15. I'd imagine it is in the final run, or the salts will be left behind in the pot. The comments about eaking out a neutral from a short column seem pretty counterintuitive to me though. Even if the stars align and you are able to hit 190, eventually doesn't it drop as the percentage in the pot lowers? If so the percentage of your hearts will suck. One of the few things I like about making vodka is I'm able to get almost all the alcohol out of the boiler, and have no tails cut.
  16. Finally going to get a bit of vacation time. Gonna spend a few days in Bend, and Portland next week. Anyone know of anything must try in the area, or anyone on here from the area willing to give a quick tour?
  17. I just ordered a Digi-Sense® Extreme-Accuracy Digital Thermometer with Calibration from Cole-Parmer. Seems like a pretty good deal for 100$. My proofing hasn't been as close as I'd like it to be. Hoping a more accurate thermometer will solve things.
  18. Hoochware has a free trial period. The owner is a super helpful guy, happy to answer any questions. I made a bunch of excel sheets to track everything to save money for the first few months when production was pretty low. I had the intention of getting some software later down the line. By the time I got around to testing software options, I had things dialed in and the reports pretty figured out. My day to day reporting is much easier on the forms I custom created for my various processes. I just have to do the TTB reports manually. Which is a pain but becomes pretty automatic after 6 months.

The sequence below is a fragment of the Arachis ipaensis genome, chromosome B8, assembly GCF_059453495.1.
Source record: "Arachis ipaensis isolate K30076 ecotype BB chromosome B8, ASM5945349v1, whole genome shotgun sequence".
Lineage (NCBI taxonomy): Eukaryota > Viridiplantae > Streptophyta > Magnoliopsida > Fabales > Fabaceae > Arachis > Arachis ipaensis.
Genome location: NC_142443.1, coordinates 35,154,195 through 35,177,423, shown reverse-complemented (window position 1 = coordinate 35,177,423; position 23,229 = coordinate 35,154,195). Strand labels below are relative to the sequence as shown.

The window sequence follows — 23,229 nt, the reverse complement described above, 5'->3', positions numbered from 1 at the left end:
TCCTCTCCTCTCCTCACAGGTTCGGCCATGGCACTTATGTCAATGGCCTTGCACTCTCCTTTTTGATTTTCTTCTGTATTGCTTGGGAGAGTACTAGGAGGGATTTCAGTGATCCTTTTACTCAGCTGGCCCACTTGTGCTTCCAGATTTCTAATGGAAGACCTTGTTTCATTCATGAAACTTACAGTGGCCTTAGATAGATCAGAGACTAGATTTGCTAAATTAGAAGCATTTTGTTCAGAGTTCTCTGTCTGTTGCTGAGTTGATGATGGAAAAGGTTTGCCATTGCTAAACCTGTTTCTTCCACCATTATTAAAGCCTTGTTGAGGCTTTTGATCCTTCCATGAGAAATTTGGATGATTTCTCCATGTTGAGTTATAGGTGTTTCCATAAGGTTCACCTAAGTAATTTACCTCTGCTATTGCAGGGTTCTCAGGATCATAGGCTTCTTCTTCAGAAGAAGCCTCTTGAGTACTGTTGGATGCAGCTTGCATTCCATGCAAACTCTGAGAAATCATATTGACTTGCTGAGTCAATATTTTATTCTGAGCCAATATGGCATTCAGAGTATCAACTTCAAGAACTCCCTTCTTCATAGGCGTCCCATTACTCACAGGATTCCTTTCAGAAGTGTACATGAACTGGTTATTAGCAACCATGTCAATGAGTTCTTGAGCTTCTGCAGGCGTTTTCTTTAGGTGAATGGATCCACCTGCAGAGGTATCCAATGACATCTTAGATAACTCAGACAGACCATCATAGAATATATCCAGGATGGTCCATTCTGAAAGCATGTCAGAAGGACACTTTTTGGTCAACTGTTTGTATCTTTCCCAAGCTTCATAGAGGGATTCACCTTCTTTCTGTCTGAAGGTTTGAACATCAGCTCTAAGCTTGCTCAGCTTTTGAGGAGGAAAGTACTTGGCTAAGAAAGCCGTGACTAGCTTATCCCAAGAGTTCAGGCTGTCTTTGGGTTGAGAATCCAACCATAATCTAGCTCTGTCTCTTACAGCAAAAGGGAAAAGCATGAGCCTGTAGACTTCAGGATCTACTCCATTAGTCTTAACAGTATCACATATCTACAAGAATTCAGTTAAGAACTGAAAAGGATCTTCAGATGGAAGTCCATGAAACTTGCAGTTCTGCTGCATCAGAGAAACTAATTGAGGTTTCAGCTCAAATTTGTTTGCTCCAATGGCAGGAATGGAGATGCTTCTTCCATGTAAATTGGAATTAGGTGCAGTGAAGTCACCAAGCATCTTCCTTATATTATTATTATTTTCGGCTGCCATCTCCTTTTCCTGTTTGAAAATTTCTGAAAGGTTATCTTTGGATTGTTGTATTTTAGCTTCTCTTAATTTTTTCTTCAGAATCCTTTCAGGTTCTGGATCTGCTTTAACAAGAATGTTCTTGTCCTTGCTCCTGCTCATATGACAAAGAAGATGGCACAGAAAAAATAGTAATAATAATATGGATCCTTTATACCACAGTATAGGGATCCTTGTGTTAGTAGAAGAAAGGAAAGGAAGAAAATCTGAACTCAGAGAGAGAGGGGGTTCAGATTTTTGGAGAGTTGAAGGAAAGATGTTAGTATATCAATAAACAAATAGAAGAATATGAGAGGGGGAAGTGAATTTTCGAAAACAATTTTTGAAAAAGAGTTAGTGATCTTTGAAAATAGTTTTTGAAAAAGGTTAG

19. adamOVD

    White Whiskey

    Thanks @dhdunbar I submitted my comment to the TTB. The proposed changes are on pages 60593-60599 if anyone is interested, and reading just that isn't too terribly painful. Don't be put off by the shear volume of bureaucratic and legalistic excrement. These are also the changes that are considering defining a barrel as 50 gallons, which I know will hurt a lot of people, and have been discussed here. I've put off submitting a comment far too long. Not sure what the deadline is.
  20. adamOVD

    White Whiskey